With any taping application, it is important to note that you always round the corners of the tape. Failure to do this will not impact the objective of the applications but may significantly diminish the wear time of the applications, because the corners can easily be caught by clothing.

Where I see applications fail the most is in this preparation phase. The skin must be cleaned with alcohol, and tape should never be applied over hair. This will eliminate any chance of lift as well as provide channels where moisture can get under the adhesive. Failure to observe these two things will negate any chance of effectiveness.

When applied correctly, tape will typically remain intact for at least five days. It may be worn in the shower or while swimming and just needs to be patted dry upon exiting the water (do not use a blow dryer).

 Client Compliance

There may also be a time where you will do multiple types of applications for the same condition. Using the hamstring application as an example, we may determine that along with reducing tone in the muscles, we may also want to apply an additional pain application similar to that done for a trigger point, over the point of pain in the client’s hamstring, further enhancing the amount of sensory messaging to the brain.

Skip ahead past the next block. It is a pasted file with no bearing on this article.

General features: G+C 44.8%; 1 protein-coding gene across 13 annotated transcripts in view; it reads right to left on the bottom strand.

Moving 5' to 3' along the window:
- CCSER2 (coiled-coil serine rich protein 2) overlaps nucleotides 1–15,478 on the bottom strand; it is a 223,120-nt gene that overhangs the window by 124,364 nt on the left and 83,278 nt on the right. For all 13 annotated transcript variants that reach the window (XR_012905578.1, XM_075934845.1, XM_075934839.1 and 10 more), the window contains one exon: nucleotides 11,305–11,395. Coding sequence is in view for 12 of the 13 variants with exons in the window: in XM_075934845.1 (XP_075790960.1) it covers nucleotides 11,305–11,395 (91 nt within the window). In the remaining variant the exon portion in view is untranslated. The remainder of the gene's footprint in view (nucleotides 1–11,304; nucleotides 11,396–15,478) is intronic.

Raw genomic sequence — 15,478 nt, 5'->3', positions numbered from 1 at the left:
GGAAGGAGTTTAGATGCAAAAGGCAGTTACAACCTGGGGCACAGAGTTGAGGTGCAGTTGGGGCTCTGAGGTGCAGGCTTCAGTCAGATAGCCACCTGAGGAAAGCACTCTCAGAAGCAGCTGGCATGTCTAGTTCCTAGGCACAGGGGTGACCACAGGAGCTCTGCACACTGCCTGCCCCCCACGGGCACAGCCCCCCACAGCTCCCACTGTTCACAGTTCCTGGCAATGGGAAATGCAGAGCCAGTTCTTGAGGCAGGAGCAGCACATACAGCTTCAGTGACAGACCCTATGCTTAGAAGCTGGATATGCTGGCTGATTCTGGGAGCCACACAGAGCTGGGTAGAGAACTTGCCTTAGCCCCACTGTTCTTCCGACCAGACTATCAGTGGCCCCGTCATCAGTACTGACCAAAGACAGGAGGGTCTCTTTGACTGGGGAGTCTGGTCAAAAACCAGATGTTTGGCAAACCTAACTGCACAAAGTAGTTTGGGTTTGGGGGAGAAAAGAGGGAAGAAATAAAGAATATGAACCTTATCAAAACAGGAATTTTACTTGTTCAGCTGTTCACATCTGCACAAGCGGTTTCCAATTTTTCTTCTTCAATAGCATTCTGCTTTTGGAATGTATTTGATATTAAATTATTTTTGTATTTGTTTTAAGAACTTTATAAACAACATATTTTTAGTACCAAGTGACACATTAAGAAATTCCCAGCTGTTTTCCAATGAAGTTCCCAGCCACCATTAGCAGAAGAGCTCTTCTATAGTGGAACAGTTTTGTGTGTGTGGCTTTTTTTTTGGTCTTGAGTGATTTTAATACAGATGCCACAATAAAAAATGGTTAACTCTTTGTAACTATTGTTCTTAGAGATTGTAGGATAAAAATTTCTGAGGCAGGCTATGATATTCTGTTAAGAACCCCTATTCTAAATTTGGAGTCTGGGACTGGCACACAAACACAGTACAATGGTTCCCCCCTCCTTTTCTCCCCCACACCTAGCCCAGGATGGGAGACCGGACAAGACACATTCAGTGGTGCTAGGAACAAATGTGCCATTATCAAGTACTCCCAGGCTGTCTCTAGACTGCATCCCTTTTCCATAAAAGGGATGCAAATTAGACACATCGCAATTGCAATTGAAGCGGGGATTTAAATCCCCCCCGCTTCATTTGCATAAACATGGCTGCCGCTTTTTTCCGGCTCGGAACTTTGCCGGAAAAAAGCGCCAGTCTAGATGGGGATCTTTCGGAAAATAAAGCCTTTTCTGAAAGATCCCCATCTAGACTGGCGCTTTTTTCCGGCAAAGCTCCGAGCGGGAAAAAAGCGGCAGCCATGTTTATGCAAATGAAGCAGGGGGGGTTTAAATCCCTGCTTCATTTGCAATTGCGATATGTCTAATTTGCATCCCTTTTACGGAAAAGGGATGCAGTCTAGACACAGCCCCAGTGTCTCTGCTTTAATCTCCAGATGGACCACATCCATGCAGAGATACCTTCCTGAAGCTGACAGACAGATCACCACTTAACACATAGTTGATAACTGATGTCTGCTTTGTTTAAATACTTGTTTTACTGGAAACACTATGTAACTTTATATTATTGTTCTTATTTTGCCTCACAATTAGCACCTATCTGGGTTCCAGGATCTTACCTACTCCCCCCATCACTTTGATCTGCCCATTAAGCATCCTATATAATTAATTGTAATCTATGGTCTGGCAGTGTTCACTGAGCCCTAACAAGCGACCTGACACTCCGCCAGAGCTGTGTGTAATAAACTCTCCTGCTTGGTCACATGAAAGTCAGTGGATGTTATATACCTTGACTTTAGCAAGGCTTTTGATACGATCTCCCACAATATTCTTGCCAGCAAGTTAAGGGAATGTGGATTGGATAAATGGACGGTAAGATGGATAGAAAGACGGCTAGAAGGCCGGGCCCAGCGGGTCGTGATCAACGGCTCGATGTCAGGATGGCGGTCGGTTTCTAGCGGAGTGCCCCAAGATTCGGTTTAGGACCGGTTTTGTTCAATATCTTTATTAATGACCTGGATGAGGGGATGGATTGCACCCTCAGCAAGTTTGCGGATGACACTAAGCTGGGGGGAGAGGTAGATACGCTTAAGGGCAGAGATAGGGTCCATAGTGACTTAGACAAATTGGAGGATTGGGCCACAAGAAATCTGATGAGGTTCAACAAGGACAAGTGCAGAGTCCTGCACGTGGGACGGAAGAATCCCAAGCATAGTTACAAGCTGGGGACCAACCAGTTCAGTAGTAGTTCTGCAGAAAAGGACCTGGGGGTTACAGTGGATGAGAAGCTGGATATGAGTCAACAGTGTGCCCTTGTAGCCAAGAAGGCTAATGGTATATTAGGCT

Often a client who has been taped will report that they felt like they are taking the therapist’s hands home with them. This also serves as a great client compliance tool, as it provides them with both visual and sensory cues.

Now that we have an overview of how to use the tape, let’s see how we can use it for some common conditions we encounter in our treatment rooms. I encourage you to read this article first and then go back and follow the steps while applying the tape to a friend.

Kinesiology Taping a Myofascial Trigger Point

Type: Pain
Method: Zone
Target: Point of pain
Tension: 50 percent
Objective: Decrease pain
Tape Cut: I-Cut x2

Start by placing the target tissue on a stretch. Measure the piece or pieces of tape, be sure to allow an inch on either end. Break the tape in the middle and peel back the paper, exposing the middle 1/3 of the tape. Place a 50 percent stretch on the tape and lay it down over the point of pain (therapeutic zone). Lay down your ends with zero tension.

Activate the adhesive by rubbing the tape for 20-30 seconds, while the tissue is still on a stretch.

Repeat these steps with a second piece perpendicular to the first piece. This will provide your patients with some additional sensory input to the tissues, reminding the brain that “all is well.”